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Video cameras in the hands of learners

Asian woman using video cameraJamie Keddie, author of Bringing Online Video into the Classroom, looks at the benefits of handing over control of the video camera to students. Jamie will be hosting a webinar on this topic on 15th and 16 April.

Filmed presentations

Anyone who is involved in rail transport will know that stopping trains at stations wastes time, energy and money. Unfortunately, it is also necessary to let passengers on and off! Today, your students are highly-creative problem solvers. Their task is to work in small groups to design a high-speed train which doesn’t have to stop at stations, but which still allows passengers to alight and disembark.

After sharing ideas and reaching a consensus, each group prepares to present their solution to the rest of the class. This involves creating diagrams to reinforce ideas. When they give their presentations, you sit at the back of the classroom and film their performances.

Later, you show students the following video which illustrates an idea for a train which doesn’t have to stop at stations:

From teacher’s to students’ hands

Filming presentations and other performances can be a great way to motivate students and document their work. However, in the activity described above, the technology stayed firmly in the teacher’s hands. The result of this could be missed opportunities for student creativity, interaction, and learning.

By giving control of the video cameras to students, the activity could have been completely different. Rather than the traditional speaking-at-the-front-of-the-class format, groups of students could find their own quiet corners (either in or out of the classroom) and work together to create a video in which individuals communicate their group’s idea to the camera. The resulting videos can then be delivered to the teacher and later played on the classroom projector for everyone to see and comment on.

Group of adults watching class presentation

Here are some thoughts about why this second option may be favourable:

1. Students’ own devices

In many situations, students will come to class with video cameras already in their hands! Smartphones and tablet computers both have video-recording functions which are perfectly adequate for the classroom.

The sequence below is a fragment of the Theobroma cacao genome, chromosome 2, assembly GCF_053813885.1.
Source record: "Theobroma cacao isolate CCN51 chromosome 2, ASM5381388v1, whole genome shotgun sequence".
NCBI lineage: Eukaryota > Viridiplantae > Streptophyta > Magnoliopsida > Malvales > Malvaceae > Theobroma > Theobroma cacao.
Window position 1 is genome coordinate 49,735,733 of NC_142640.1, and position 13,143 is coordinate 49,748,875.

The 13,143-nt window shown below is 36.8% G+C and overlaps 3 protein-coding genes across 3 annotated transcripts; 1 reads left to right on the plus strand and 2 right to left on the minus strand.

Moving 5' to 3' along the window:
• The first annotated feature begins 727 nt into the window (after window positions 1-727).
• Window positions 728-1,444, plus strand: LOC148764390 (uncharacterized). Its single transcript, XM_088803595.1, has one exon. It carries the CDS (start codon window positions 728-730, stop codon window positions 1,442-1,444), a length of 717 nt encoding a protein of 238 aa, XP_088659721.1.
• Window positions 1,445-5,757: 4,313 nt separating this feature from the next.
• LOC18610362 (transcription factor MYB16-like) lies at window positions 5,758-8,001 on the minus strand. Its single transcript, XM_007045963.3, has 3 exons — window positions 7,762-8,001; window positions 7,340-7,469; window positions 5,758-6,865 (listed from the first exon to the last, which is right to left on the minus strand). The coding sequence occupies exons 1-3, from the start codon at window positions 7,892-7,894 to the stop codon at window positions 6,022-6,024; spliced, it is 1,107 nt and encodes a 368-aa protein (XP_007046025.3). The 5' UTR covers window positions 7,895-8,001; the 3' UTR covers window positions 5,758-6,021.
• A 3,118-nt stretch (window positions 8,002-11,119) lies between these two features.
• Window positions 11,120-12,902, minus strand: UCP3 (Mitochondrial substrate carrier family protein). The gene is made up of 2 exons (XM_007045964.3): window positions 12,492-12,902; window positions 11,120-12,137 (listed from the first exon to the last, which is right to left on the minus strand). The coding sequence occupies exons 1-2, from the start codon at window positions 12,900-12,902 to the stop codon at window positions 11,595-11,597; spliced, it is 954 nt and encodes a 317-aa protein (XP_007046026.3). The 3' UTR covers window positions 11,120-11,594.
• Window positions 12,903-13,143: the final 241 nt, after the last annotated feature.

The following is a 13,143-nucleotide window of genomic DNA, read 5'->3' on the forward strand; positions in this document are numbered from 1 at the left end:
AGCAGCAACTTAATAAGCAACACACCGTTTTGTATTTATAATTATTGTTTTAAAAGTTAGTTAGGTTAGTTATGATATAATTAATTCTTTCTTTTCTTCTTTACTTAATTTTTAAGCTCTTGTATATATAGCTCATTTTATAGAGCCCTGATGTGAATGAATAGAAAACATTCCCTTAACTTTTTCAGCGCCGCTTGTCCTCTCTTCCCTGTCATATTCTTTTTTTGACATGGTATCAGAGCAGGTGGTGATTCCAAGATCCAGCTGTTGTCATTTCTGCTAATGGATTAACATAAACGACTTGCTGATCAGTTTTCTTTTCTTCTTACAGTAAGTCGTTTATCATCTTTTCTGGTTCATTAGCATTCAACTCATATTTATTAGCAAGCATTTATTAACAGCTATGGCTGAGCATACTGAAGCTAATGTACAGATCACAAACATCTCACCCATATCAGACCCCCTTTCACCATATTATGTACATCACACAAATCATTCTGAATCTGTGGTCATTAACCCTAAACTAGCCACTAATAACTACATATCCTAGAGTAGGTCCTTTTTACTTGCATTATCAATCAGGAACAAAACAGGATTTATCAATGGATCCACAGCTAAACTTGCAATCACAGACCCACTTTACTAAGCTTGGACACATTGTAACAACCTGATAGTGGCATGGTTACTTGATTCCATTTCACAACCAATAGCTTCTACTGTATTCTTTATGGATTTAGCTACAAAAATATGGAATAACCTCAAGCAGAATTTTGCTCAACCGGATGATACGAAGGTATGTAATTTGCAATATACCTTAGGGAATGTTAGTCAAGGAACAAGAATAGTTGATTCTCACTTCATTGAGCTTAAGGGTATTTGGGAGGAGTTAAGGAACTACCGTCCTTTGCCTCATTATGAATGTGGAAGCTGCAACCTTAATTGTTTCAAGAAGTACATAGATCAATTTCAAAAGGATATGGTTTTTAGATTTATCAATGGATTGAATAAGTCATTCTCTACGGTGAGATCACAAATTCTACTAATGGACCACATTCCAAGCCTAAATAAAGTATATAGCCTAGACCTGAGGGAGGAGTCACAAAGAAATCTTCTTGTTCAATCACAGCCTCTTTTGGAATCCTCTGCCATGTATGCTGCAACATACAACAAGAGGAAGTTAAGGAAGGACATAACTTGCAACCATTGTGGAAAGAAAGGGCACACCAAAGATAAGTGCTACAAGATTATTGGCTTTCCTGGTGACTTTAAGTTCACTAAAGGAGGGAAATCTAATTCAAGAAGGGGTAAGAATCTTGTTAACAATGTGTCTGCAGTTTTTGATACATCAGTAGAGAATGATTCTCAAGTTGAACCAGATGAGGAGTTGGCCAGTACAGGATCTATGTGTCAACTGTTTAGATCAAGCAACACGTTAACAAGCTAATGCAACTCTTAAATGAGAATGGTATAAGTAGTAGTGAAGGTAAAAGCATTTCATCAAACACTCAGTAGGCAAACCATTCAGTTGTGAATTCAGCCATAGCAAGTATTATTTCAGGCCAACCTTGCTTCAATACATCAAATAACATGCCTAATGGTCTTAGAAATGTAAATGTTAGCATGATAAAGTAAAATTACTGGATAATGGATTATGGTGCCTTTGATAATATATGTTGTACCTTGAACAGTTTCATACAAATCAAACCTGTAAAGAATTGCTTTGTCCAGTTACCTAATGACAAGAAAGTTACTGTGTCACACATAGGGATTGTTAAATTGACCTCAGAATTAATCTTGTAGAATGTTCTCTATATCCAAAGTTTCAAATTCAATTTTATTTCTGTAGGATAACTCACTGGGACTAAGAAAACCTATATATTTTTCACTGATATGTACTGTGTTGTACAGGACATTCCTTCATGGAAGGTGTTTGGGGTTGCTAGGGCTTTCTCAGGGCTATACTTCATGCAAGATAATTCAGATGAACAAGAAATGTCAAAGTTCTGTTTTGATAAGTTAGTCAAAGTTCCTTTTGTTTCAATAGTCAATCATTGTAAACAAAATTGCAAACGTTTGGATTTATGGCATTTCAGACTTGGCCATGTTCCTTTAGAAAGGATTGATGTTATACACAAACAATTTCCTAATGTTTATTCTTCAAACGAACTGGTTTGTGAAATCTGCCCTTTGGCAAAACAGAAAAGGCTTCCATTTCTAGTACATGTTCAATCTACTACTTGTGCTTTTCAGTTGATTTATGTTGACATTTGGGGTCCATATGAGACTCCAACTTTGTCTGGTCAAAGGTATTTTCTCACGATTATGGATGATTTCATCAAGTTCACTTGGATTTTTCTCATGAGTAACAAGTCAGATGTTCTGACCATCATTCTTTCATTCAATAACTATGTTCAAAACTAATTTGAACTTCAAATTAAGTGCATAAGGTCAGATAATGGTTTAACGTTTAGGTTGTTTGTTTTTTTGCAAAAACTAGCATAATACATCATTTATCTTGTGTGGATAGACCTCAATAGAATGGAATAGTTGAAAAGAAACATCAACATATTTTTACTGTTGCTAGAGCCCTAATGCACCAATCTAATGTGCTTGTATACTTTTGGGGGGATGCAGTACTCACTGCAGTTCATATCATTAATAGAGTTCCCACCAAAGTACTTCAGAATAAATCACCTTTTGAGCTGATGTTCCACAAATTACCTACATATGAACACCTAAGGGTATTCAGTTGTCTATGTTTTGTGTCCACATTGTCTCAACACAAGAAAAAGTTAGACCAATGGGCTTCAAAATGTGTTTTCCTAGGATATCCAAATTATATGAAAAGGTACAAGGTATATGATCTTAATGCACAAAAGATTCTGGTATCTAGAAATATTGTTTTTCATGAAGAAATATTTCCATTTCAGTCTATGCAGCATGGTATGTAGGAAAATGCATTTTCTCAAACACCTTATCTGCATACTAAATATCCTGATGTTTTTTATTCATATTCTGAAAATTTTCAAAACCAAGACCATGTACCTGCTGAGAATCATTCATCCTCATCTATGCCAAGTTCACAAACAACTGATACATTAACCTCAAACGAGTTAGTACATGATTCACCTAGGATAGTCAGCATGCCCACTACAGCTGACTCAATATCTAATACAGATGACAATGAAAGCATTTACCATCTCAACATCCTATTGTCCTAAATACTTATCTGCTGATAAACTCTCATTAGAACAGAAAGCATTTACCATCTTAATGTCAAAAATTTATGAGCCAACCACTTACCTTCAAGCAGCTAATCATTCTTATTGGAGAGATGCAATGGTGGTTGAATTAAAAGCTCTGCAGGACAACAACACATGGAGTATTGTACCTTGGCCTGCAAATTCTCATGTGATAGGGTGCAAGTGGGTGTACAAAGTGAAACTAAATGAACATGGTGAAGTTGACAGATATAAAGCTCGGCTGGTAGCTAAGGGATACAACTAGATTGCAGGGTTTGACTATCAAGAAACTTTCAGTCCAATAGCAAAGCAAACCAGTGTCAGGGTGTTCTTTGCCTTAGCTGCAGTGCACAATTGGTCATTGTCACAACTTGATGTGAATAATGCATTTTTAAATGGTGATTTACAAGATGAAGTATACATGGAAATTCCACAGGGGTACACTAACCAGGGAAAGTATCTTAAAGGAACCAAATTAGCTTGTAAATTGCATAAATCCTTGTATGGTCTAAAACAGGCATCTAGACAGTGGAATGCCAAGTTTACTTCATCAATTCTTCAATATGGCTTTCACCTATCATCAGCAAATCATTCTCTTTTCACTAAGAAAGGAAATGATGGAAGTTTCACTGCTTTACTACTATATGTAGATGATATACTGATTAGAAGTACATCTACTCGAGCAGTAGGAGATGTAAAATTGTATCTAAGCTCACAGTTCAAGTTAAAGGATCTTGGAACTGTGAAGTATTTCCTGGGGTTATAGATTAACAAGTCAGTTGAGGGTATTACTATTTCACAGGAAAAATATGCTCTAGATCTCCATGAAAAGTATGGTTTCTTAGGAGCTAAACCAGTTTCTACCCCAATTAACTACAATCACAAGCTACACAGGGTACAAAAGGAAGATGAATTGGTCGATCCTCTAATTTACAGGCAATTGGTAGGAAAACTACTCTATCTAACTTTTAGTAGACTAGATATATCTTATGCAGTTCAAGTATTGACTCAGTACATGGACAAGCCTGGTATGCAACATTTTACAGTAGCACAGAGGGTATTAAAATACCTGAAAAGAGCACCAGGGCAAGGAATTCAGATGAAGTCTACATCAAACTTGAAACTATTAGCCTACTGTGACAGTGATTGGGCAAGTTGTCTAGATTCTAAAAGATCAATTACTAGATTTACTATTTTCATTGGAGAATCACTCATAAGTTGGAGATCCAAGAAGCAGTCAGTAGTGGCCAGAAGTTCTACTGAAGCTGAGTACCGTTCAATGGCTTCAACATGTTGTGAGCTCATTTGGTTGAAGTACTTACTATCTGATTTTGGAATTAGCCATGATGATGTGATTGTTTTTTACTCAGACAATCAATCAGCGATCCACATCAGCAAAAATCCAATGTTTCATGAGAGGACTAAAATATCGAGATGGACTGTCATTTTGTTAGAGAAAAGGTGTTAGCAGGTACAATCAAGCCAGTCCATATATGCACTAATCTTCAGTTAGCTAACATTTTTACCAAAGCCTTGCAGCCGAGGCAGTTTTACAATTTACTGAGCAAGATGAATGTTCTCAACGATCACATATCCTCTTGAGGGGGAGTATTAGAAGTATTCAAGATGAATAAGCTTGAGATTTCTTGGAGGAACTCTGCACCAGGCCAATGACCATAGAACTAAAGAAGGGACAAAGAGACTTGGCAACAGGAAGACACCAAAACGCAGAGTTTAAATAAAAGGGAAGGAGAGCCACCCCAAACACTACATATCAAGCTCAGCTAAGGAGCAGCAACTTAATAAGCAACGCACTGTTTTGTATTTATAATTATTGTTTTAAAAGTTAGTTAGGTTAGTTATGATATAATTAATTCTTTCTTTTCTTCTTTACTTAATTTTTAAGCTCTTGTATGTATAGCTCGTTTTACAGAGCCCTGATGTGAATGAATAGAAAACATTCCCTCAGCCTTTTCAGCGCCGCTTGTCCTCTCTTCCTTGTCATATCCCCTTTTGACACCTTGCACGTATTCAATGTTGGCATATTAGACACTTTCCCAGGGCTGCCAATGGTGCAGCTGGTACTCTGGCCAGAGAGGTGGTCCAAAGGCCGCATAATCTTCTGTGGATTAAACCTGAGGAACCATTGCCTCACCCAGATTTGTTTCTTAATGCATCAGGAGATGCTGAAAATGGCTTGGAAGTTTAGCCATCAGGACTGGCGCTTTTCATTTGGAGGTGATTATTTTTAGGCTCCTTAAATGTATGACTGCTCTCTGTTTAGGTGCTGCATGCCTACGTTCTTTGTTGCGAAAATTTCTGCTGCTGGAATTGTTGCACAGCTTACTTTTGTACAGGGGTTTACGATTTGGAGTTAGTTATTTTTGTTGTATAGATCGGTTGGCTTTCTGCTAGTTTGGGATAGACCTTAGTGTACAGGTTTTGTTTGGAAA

2. An open learning space

If students make use of their own video devices, the filming process can extend to outside the classroom. Assignments in which students create videos for homework become possible.

3. Less stress for students

Speaking English in class can be stressful enough for many students. When the teacher points a video camera at such learners, the experience can be even more intimidating. The camera may be less daunting in the hands of a classmate.

4. Technological control means creative control

If students control the technology, they can get creative. For example, they may want to think carefully about the filming location or props to include in the frame. They may also want to edit their work, include close-ups of visuals, decide what to leave in, decide what to take out, add credits, etc. In addition, with control of the technology, students can go at their own pace. They can film as and when they are ready. They can also do more than one ‘take’ in order to get the result that they are looking for.

5. Content ownership

Digital content is notoriously ‘slippery’. It does not deteriorate with time and can easily fall into unintended hands. Understandably, students may be concerned about what happens to videos that you create in the classroom. When students make use of their own video devices, they automatically become owners of the content. This can make the process less intimidating. In addition, if you would like students to share their videos online, they can choose to do so on their preferred video-sharing site.

6. Parental permission